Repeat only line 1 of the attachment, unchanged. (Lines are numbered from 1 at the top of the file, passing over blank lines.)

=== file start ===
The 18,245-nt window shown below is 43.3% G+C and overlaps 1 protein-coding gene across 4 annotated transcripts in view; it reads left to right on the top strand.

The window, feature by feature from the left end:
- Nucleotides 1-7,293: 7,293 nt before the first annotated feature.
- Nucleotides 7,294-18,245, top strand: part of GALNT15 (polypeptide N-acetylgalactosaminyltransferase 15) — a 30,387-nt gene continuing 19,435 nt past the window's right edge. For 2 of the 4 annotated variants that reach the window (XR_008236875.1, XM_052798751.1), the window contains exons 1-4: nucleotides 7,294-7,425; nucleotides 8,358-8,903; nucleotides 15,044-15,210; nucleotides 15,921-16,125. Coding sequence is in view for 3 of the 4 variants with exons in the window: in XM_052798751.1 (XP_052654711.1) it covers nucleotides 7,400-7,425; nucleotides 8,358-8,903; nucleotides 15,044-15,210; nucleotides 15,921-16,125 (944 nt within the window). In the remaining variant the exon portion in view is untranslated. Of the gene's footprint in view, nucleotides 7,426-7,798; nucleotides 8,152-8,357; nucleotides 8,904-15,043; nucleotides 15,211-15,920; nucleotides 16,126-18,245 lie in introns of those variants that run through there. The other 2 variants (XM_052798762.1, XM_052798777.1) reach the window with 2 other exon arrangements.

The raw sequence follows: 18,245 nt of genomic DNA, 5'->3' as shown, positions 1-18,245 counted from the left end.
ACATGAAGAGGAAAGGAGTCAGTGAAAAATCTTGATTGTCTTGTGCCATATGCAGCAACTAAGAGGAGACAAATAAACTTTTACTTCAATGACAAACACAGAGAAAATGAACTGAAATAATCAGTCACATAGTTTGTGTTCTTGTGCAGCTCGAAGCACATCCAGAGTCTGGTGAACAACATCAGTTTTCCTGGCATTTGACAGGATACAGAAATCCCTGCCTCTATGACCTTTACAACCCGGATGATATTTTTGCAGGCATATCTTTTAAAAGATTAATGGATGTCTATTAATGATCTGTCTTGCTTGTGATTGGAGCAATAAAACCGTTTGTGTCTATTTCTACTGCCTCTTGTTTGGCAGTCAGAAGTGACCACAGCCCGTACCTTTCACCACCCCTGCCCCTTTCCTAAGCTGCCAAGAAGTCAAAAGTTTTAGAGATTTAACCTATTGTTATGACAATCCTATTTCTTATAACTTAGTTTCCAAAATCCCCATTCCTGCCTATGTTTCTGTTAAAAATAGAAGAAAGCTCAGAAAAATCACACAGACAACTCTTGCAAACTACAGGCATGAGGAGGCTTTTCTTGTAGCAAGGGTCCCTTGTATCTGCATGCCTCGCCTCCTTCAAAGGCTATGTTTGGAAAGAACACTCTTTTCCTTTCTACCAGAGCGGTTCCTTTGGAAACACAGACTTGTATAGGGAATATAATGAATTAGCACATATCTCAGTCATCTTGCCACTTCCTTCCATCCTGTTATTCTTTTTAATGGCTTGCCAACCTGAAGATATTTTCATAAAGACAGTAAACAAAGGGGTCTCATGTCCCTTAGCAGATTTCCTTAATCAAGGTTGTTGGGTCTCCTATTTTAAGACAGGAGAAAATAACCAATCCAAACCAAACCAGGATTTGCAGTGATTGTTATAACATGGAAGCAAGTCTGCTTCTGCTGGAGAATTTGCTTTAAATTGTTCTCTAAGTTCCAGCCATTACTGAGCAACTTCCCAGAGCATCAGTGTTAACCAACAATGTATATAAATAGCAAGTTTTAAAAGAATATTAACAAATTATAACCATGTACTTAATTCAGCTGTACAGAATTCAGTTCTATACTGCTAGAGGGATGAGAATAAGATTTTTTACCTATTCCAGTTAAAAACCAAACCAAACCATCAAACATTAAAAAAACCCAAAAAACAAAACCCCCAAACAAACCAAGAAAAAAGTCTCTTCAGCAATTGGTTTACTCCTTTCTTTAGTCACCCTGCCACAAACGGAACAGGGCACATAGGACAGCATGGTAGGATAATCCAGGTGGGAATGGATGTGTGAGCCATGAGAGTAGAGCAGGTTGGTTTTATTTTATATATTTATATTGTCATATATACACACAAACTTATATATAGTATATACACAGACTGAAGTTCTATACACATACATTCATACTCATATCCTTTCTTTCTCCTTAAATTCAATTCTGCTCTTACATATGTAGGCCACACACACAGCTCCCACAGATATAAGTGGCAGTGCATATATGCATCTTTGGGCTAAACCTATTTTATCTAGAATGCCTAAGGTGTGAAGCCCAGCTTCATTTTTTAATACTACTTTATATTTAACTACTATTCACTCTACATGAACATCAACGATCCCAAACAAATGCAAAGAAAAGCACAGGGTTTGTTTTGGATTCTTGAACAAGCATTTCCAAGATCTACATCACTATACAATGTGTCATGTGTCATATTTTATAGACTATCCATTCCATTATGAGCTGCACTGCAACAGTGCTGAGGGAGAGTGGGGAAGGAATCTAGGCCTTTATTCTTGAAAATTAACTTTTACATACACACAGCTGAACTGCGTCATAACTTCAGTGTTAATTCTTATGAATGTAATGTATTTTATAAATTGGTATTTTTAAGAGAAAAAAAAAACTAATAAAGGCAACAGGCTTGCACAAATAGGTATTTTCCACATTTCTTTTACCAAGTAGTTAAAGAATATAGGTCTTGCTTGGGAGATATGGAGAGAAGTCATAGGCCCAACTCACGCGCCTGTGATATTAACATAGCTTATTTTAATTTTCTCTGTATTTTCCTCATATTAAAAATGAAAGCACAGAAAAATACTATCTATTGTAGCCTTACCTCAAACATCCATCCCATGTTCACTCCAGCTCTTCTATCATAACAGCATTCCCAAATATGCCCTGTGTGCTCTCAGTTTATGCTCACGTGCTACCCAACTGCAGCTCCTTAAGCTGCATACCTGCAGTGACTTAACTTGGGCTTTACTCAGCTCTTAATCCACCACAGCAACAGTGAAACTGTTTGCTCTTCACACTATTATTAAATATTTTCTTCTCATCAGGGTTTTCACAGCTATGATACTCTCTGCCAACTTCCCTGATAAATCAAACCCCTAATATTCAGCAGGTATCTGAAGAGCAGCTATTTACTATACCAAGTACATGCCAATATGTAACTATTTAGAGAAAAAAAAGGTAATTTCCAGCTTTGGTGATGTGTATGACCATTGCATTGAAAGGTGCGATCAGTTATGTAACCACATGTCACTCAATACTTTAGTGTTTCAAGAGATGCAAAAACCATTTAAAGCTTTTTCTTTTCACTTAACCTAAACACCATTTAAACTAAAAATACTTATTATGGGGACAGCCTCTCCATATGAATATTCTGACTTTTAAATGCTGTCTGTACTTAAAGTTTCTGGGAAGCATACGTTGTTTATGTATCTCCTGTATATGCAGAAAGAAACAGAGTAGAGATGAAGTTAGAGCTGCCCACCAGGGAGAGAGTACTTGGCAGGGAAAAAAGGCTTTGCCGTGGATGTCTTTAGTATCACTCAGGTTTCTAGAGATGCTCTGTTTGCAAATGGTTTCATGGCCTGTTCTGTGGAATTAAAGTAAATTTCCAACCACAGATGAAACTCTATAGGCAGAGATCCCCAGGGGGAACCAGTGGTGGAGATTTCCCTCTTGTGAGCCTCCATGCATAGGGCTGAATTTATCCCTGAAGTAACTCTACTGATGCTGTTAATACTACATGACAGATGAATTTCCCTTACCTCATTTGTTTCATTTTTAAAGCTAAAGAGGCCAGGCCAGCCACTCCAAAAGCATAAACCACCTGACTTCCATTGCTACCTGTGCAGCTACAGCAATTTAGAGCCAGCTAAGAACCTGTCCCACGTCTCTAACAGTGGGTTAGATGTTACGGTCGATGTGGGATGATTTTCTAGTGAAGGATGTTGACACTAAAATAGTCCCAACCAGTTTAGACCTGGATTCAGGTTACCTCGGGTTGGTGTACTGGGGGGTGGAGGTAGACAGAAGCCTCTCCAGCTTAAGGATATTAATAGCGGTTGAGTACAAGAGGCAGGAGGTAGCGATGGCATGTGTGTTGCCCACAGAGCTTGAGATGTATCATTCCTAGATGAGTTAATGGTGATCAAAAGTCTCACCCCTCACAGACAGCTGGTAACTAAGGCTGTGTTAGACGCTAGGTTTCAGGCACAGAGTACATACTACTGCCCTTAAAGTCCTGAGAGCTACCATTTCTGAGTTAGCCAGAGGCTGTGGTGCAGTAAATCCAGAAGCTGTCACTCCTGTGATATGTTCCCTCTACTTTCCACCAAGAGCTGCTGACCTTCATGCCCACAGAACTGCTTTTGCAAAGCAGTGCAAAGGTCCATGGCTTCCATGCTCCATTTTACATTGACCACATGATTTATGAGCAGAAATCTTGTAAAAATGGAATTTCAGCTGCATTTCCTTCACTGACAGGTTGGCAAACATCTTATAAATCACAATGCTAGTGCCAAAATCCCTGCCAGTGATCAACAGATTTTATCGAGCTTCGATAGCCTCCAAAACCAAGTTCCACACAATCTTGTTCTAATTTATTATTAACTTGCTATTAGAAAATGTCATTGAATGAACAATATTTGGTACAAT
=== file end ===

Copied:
The 18,245-nt window shown below is 43.3% G+C and overlaps 1 protein-coding gene across 4 annotated transcripts in view; it reads left to right on the top strand.